If anyone for some reason is interested in switching cornmeal with farina for a recipe, the only real difference I can tell is, the farina seems to need a bit less cooking time than cornmeal, to absorb the fluid it's in. The cornmeal recipe required two hours on "high" in the slow cooker, before taking the top off and melting in the shredded cheese; I checked the farina mixture after only an hour and a half and it was done.
"Myself, despite what they say about libertarians, I think we're actually allowed to pursue options beyond futility or sucking the dicks of the powerful." -- Eric the .5b

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Jennifer
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Re: Food

Post by Jennifer » 01 May 2018, 01:40

Come to think of it, there does seem to be a taste difference: the spices are more intense in this version than in the cornmeal-based one. Not at first, but cumulatively; I've eaten a little more than half the bowl and I'm feeling a slight "spice burn" on my tongue, which never happened with the cornmeal. I actually like it, though.
"Myself, despite what they say about libertarians, I think we're actually allowed to pursue options beyond futility or sucking the dicks of the powerful." -- Eric the .5b

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Ellie
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Re: Food

Post by Ellie » 02 May 2018, 17:54

I went shopping at Restaurant Depot and my lack of spatial intelligence bit me on the ass. It's such a giant warehouse with such massive cases of food everywhere -- it looked like the boxes I was buying were tiny! But guess what, it turns out 40 pounds of raw chicken is a lot of chicken.
"NB stands for nota bene do not @ me" - nicole

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Jadagul
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Re: Food

Post by Jadagul » 02 May 2018, 18:10

Ellie wrote:
02 May 2018, 17:54
I went shopping at Restaurant Depot and my lack of spatial intelligence bit me on the ass. It's such a giant warehouse with such massive cases of food everywhere -- it looked like the boxes I was buying were tiny! But guess what, it turns out 40 pounds of raw chicken is a lot of chicken.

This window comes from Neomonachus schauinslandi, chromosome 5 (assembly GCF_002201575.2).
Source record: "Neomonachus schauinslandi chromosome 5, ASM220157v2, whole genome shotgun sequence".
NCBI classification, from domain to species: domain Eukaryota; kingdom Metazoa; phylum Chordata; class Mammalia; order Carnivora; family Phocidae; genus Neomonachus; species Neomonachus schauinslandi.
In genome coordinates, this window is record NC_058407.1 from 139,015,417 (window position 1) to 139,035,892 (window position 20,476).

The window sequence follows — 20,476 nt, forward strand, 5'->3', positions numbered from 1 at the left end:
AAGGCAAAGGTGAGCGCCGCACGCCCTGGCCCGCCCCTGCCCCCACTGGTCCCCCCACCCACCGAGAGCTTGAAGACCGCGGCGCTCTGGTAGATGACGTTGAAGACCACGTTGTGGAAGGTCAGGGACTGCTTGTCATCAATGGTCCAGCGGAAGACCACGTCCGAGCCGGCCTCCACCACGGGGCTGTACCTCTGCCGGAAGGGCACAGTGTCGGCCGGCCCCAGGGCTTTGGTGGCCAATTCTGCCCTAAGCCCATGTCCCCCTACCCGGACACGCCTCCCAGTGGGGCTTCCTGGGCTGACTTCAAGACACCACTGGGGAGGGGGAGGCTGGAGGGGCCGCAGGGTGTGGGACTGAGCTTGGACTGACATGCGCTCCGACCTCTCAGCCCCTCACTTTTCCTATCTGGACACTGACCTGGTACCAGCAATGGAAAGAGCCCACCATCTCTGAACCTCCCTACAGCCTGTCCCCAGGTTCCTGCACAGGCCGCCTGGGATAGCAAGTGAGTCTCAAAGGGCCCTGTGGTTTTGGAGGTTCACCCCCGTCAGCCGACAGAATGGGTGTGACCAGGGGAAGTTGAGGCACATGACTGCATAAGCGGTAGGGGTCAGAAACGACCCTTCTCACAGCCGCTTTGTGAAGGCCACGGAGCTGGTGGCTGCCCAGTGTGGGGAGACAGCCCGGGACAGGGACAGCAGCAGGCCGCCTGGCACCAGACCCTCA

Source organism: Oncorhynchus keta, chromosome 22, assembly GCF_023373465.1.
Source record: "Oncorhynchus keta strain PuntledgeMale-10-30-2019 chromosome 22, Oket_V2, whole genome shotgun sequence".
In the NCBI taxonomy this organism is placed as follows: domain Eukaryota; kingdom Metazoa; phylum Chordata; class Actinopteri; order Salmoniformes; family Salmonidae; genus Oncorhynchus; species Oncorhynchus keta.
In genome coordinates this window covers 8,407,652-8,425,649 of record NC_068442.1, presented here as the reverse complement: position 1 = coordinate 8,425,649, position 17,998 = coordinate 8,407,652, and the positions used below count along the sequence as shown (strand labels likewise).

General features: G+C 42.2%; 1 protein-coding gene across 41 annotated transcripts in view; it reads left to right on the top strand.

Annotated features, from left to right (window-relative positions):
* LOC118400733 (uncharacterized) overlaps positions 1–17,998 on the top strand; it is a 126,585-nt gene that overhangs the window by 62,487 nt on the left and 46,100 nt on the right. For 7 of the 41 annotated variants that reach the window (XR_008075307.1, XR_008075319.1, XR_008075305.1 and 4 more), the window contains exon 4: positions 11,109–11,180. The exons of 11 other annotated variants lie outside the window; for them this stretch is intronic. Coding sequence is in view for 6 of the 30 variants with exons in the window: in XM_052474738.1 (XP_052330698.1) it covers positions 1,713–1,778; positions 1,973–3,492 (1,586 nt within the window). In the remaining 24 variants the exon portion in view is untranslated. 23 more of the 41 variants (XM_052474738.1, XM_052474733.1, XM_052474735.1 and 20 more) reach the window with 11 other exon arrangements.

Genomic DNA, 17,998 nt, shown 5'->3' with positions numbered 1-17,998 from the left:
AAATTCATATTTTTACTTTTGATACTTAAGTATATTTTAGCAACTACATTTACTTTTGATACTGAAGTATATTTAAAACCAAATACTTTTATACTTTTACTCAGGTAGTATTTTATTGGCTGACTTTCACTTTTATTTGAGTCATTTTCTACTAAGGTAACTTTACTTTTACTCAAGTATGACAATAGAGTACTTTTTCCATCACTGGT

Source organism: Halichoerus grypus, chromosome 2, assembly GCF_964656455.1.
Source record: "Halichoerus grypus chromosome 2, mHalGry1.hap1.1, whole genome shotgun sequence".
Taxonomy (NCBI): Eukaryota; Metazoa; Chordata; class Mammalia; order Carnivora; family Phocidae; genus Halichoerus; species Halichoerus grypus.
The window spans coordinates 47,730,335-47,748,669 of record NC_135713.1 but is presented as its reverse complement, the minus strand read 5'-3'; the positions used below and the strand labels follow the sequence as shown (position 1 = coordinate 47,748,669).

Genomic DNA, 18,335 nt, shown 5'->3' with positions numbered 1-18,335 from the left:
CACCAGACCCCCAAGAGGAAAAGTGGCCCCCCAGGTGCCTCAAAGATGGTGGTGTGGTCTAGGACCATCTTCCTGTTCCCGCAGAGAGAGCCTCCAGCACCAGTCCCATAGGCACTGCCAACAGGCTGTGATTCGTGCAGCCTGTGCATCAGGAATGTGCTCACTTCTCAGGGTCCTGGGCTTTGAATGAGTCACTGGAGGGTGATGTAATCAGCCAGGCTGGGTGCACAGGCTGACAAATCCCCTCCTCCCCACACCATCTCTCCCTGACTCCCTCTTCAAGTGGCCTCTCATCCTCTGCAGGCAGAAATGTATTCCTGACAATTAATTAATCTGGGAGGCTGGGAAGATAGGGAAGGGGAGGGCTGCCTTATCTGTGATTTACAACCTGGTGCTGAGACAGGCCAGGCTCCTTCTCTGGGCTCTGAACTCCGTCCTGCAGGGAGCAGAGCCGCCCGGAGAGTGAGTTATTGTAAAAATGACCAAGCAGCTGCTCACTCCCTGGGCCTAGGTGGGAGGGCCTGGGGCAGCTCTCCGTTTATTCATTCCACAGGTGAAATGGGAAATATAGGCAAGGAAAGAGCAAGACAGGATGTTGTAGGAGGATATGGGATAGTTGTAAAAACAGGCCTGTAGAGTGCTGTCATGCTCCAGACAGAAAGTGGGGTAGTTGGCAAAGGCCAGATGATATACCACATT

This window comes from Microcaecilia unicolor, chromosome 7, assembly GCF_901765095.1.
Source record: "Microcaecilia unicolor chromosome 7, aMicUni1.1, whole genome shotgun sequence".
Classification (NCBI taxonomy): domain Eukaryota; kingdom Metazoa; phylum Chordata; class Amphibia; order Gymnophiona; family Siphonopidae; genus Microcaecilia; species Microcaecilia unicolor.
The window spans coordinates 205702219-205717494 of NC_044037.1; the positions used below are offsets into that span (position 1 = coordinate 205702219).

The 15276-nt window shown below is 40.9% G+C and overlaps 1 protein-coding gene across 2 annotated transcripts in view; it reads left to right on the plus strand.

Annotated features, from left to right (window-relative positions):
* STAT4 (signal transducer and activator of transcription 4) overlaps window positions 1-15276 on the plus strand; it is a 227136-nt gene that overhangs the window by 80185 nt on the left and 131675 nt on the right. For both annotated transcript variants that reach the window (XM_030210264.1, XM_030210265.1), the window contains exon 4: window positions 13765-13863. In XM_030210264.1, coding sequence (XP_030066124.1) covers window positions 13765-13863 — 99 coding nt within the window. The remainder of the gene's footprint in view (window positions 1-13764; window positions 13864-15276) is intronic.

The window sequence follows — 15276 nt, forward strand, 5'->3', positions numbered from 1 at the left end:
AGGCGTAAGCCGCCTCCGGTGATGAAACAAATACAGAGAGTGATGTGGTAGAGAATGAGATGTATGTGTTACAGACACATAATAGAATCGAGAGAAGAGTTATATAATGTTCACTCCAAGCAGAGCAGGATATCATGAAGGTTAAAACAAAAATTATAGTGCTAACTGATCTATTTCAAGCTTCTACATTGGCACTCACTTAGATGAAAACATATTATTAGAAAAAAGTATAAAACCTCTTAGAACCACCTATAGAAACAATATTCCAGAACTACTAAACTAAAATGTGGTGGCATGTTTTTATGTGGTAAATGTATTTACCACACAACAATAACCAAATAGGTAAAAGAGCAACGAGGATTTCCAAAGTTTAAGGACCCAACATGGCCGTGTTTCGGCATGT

I miss shopping at Restaurant Depot.

But I never bought the frozen chicken for exactly this reason.

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Ellie
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Re: Food

Post by Ellie » 02 May 2018, 18:25

I also bought what I thought was three or four servings of salad greens, and it turns out the plastic clamshell is so big it barely fits in the fridge OR freezer. (don't worry, freezing for green smoothies later -- I know you can't thaw greens and expect anything but sadness)

Meanwhile I also bought 10 pounds of pepperoni and 10 pounds of shredded cheese, and my kids have eaten half of each, in 6 days. :shock:
"NB stands for nota bene do not @ me" - nicole

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Jennifer
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Re: Food

Post by Jennifer » 03 May 2018, 02:50

Ellie wrote:
02 May 2018, 18:25
Meanwhile I also bought 10 pounds of pepperoni and 10 pounds of shredded cheese, and my kids have eaten half of each, in 6 days. :shock:
Don't feel bad; that's less than a third of a pound per kid per day.

I bought a pound of smoked salmon the the other day because it was on sale for a good price, and went through it in three days. And unlike your kids, I don't even have the excuse of "Yeah, well, I need the protein because I'm still growing."
"Myself, despite what they say about libertarians, I think we're actually allowed to pursue options beyond futility or sucking the dicks of the powerful." -- Eric the .5b

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Jasper
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Re: Food

Post by Jasper » 03 May 2018, 14:34

Ellie wrote:
02 May 2018, 17:54
I went shopping at Restaurant Depot and my lack of spatial intelligence bit me on the ass. It's such a giant warehouse with such massive cases of food everywhere -- it looked like the boxes I was buying were tiny! But guess what, it turns out 40 pounds of raw chicken is a lot of chicken.